Around here rents are rising so quickly that I actually welcome tenants who want to break leases, because it means I can re-rent at a higher amount per month sooner.  I hate being stuck with a one year lease contract for a fixed price while watching neighborhood rents rise by the equivalent of $3k in extra profit per property year.

In texas, we actually are obligated to seek new tenants. Also, I understand your point, but my fiance and I are both "nice", as you say :) We're softies/slight pushovers, and we don't want to hold them liable for an entire year's rent unless we have to (that is, if we aren't able to move into the house ourselves AND we aren't able to find new renters.)

We could just pay the early termination fee, take the tenant's 2 months' rent offer, eat the $1,000 cost, and move on (most expensive, but also most truly hassle-free option).

This really sounds great, yeah. Their employer has made a really reasonable offer, you've calculated that you lose only $1k over all, and no hassle. The no-hassle is worth something, in my opinion, and all three parties are all already offering reasonable stuff.

I'd say "least-hassle" as opposed to hassle-free. The fact that we have to move into the house 5 months earlier than planned is a change we weren't anticipating. It changes my work commute significantly, plus we actually kinda like the place we're renting and we were anticipating staying here for the full year. Mildly inconvenient, definitely not ideal, but also nothing for us to get really upset over :P meh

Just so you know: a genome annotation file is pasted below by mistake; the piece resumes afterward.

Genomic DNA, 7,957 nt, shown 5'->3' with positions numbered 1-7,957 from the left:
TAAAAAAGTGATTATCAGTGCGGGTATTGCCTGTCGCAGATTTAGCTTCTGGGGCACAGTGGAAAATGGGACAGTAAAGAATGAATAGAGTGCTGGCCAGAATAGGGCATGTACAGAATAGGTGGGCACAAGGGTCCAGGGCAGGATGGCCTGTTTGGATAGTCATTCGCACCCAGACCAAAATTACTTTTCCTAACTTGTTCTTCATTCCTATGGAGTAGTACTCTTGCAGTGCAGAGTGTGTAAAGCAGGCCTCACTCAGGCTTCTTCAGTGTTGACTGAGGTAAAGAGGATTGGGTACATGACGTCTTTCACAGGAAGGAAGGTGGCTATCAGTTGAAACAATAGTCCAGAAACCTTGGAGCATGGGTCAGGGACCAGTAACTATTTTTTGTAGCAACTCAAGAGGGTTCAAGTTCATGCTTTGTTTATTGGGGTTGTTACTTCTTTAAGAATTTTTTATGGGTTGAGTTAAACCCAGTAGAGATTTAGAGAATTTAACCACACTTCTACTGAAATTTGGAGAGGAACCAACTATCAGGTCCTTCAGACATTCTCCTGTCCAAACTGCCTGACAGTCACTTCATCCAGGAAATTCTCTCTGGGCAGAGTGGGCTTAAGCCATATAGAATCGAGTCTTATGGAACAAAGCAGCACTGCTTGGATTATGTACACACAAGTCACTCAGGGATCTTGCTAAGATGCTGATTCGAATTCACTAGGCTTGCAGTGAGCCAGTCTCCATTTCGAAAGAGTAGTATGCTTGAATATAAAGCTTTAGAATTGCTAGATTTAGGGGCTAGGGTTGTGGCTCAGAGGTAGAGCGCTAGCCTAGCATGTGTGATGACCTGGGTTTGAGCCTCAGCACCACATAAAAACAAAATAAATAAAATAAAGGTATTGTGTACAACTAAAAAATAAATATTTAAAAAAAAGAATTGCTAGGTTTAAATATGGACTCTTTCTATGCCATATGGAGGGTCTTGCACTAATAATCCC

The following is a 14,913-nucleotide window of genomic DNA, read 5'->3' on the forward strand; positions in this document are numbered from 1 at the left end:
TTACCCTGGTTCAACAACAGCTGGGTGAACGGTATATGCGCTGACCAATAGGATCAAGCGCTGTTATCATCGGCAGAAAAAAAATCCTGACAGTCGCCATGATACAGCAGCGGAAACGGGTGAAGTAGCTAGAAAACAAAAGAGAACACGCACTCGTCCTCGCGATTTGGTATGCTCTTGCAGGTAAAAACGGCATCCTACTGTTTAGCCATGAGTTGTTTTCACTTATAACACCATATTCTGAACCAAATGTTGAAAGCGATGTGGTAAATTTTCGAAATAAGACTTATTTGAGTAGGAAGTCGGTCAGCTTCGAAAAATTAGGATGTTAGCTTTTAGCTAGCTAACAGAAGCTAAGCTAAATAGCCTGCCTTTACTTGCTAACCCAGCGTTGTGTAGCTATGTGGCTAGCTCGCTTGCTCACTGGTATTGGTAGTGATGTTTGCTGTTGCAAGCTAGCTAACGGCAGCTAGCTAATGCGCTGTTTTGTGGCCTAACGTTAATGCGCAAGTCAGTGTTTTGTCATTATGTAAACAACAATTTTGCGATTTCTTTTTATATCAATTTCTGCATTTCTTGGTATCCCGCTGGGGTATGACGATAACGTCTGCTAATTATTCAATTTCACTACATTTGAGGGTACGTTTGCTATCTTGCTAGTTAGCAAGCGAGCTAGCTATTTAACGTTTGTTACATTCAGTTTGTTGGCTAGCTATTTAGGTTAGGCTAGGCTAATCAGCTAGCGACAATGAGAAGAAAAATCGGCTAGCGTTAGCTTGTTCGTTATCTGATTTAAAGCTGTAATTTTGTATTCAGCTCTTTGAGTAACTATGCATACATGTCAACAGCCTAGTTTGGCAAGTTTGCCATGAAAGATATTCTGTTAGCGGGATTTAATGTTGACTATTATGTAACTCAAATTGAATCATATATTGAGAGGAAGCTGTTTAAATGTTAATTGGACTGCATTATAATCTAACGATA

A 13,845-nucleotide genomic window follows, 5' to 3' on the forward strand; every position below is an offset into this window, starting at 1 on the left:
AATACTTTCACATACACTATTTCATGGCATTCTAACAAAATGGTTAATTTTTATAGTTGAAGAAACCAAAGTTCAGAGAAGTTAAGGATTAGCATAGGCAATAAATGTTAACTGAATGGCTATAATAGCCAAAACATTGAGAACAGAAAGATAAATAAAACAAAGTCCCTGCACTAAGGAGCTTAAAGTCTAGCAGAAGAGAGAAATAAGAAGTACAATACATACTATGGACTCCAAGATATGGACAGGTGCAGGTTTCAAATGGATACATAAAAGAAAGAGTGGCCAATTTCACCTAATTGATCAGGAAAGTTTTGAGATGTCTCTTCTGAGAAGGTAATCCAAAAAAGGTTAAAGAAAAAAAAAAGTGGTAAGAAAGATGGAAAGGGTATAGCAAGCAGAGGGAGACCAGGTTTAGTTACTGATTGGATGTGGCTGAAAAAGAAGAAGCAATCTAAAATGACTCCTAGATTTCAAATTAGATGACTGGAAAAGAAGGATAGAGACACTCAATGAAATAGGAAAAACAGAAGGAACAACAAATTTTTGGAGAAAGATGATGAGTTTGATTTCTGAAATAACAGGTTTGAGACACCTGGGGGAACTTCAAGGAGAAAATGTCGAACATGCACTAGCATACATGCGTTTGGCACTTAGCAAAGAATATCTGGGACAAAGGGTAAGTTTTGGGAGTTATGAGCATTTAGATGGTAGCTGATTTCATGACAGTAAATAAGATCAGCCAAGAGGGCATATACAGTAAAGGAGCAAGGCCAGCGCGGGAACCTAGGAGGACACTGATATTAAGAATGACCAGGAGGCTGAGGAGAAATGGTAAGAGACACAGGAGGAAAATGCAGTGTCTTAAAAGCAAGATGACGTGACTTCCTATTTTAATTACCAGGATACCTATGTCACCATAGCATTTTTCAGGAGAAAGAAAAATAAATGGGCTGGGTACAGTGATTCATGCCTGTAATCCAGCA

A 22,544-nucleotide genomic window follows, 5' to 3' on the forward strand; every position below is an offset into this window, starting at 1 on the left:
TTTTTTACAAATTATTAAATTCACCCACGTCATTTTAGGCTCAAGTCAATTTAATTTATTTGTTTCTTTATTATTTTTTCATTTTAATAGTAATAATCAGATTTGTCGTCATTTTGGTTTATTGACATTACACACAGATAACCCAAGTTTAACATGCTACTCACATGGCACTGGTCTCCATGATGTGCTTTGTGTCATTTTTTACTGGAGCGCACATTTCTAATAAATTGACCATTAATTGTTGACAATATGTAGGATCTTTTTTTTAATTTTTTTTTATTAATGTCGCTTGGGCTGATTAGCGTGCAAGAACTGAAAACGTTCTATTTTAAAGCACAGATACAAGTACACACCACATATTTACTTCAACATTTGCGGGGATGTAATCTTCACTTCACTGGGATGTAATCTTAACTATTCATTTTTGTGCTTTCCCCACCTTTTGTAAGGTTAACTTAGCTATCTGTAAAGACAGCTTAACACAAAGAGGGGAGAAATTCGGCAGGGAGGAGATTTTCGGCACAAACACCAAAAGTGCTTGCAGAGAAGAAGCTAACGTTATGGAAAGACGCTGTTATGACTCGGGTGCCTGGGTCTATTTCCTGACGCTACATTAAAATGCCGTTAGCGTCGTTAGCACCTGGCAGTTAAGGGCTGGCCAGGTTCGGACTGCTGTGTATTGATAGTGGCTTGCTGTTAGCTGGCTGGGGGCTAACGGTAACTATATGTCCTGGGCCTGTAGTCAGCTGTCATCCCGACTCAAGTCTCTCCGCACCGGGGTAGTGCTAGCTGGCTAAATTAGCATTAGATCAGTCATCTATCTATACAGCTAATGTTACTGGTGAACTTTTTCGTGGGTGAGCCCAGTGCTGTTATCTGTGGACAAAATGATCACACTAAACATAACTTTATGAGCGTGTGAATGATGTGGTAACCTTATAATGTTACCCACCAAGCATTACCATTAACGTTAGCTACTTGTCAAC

So. I think we've decided to try as hard as we can to not eat the $1,000. I think it's reasonable: We're going to re-list the house and hope we find a renter in the next couple weeks. But we will also offer the option of a mutual agreement to terminate the lease to the tenant. If we find a new renter, then great, we can collect lost October rent + advertising cost. If we don't find a renter in 2 weeks, we can:
- stay in the apartment, keep the house on the rental market until it rents, and seek lost rent for each month the house is vacant (boooo, what a pain, I don't like this, but it is an option)
- move out of the apartment into the house, & seek the amount listed in the mutual agreement (a little bit more of a hassle/inconvenience, but reasonable cost-wise for both parties. We don't eat the $1,000 of vacant house + our fee, but they're no longer on the hook for the entire 5 months of lost rent)

I now know, as mentioned above, that vacant property is an expected cost of landlording, but I still want to try to avoid it if possible.

Thanks again all of y'all for the help. Will keep this thread updated if there are any happenings.